String Quartet in B flat K.458 ‘Hunt Quartet’

Composer: Wolfgang Amadeus Mozart (b. 1756 - d. 1791)
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Composer: Wolfgang Amadeus Mozart (b. 1756 - d. 1791)

Performance date: 27/06/2015

Venue: St. Brendan’s Church

Composition Year: 1785

Duration: 00:26:49

Recording Engineer: Richard McCullough, RTÉ lyric fm

Instrumentation: 2vn, va, vc

Instrumentation Category:String Quartet

Artists: Signum Quartet (Kerstin Dill, Annette Walther [violins], Xandi van Dijk [viola], and Thomas Schmitz [cello]) - [quartet]

This is the fourth of the set of six string quartets
known as the Haydn Quartets, which
Mozart wrote between 1782 and 1785, when
he had settled in Vienna and was making a
name for himself as both a brilliant pianist and a free-lance composer,
particularly following the success of Die
Entführung aus dem Serail
Haydn, the first great composer of
string quartets, wrote his Op.33 set of six quartets in 1781
‘in an entirely new and special style’, and Mozart was
so powerfully affected by them that he was inspired to spend more time
composing chamber music. They met in December 1781, possibly at one of the quartet
parties described by the Irish tenor Michael Kelly, where the players were
Haydn, Dittersdorf, Mozart and Vanhal
. Mozart published the six
quartets with a long, highly personal and revealing dedication to Haydn:
‘… Here they are then, O great Man and my dearest
Friend, these six children of mine … the fruit of long and laborious endeavour
… You yourself, dearest friend, told me of your satisfaction with them during
your last visit to this capital … May it therefore please you to receive them
kindly and to be their Father, Guide and friend! …

In February, 1785 Haydn and
Mozart’s father Leopold were present at a quartet party at which some or all of
Mozart’s six new quartets were played, and Haydn, the most celebrated composer
in Europe, said to Leopold, Before God,
and as a man of honour, I tell you that your son is the greatest composer known
to me either in person or by name. He has taste, and what is more, the most
profound knowledge of composition.
Unfortunately, most music critics were
not so perceptive, and a Viennese journalist wrote in 1787: It is a pity that he aims too high in his
artful and truly beautiful compositions, in order to become a new creator  … his new Quartets … which he has dedicated
to Haydn, may well be called too highly seasoned – and whose palate can endure
this for long?
Leopold Mozart was of the opinion that the last three
quartets were somewhat easier  than the first three, and that K.458 was a little on the light side, but splendidly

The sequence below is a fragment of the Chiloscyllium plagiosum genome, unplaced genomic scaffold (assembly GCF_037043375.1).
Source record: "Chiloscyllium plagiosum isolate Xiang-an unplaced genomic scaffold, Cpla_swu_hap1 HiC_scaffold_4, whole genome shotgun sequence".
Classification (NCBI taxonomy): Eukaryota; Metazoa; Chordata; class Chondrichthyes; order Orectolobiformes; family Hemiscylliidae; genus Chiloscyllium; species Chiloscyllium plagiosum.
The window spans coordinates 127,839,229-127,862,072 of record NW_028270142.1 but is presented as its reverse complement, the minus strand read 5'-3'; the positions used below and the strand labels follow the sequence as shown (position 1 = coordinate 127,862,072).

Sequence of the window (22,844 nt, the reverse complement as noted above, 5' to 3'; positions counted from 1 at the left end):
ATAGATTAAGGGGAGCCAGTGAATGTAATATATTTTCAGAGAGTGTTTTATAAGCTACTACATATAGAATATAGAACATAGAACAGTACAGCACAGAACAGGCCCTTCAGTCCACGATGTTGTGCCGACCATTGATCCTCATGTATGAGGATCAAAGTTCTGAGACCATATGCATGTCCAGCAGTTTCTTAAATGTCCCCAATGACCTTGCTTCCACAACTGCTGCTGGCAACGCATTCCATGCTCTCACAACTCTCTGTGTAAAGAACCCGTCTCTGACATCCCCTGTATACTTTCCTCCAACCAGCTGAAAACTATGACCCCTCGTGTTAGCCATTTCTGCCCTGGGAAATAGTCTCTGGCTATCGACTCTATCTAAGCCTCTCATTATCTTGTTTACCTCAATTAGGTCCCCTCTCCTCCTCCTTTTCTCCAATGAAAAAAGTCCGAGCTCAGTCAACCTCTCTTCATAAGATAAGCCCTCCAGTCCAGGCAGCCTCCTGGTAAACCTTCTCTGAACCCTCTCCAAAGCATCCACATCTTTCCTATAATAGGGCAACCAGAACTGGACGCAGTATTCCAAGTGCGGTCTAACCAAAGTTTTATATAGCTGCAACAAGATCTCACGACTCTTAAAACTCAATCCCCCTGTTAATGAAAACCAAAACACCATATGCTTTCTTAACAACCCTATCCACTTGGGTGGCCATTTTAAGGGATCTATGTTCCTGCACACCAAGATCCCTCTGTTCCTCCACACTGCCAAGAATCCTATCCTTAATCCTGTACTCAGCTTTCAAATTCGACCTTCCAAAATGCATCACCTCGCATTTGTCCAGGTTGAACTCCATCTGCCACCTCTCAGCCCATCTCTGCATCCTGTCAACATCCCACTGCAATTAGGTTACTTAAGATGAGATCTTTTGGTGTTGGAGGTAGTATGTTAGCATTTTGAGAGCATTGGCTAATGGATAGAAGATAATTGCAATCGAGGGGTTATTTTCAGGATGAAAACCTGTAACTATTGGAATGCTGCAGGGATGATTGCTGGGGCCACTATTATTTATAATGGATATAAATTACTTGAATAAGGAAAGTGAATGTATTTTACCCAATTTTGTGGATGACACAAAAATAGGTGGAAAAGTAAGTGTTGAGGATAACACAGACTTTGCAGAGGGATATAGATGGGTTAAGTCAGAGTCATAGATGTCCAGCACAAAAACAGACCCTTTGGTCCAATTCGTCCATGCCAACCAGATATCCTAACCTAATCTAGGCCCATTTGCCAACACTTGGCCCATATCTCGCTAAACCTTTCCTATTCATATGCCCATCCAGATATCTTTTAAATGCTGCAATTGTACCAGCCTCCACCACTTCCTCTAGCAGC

The long and laborious
 was because Mozart had
abandoned the easy Italianate style of his earlier quartets and these, his
first mature string quartets, required much correcting and re-working. But one
result was that he learned to think in four parts at will, instead of in terms
of harmonised melody, and all the quartets have a spontaneous freshness and a
wonderfully fluent technique.

its nickname implies, K.458 opens in 6/8 time with the call of a hunting horn.
All of the subsequent material in the first movement is derived from the first
twelve bars, including the second subject, which begins as a five-note turn
after the hunting call theme has been extensively elaborated. The movement ends
with an emphatic coda. The second movement is an elegant minuet, although the accents
in the minuet do not follow the normal pattern, but the feeling of heaviness
and seriousness that this produces is offset by the perkiness of the delightful

lyrical slow movement is one of the most poetic slow movements in the whole
set, and it has an emotional profundity only previously achieved in K.428,
Mozart’s third Haydn Quartet. It is
dominated by the ethereal first violin part and a concertante dialogue with the
cello. It is the only slow movement in the set of six quartets that is marked Adagio, and to Mozart, as to all 18th
century composers, this indicated expressive intention as well as tempo. At
some points in the movement we are not aware of homage to Haydn so much as a
foreshadowing of the mature Beethoven. The cheerful sonata form finale is once
more in the Haydn tradition, although the lyrical expansiveness of certain
sections is pure Mozart. There are three distinct themes, the most important of
which is the spirited rondo-like first subject that provides the material for the
strikingly vigorous contrapuntal development section.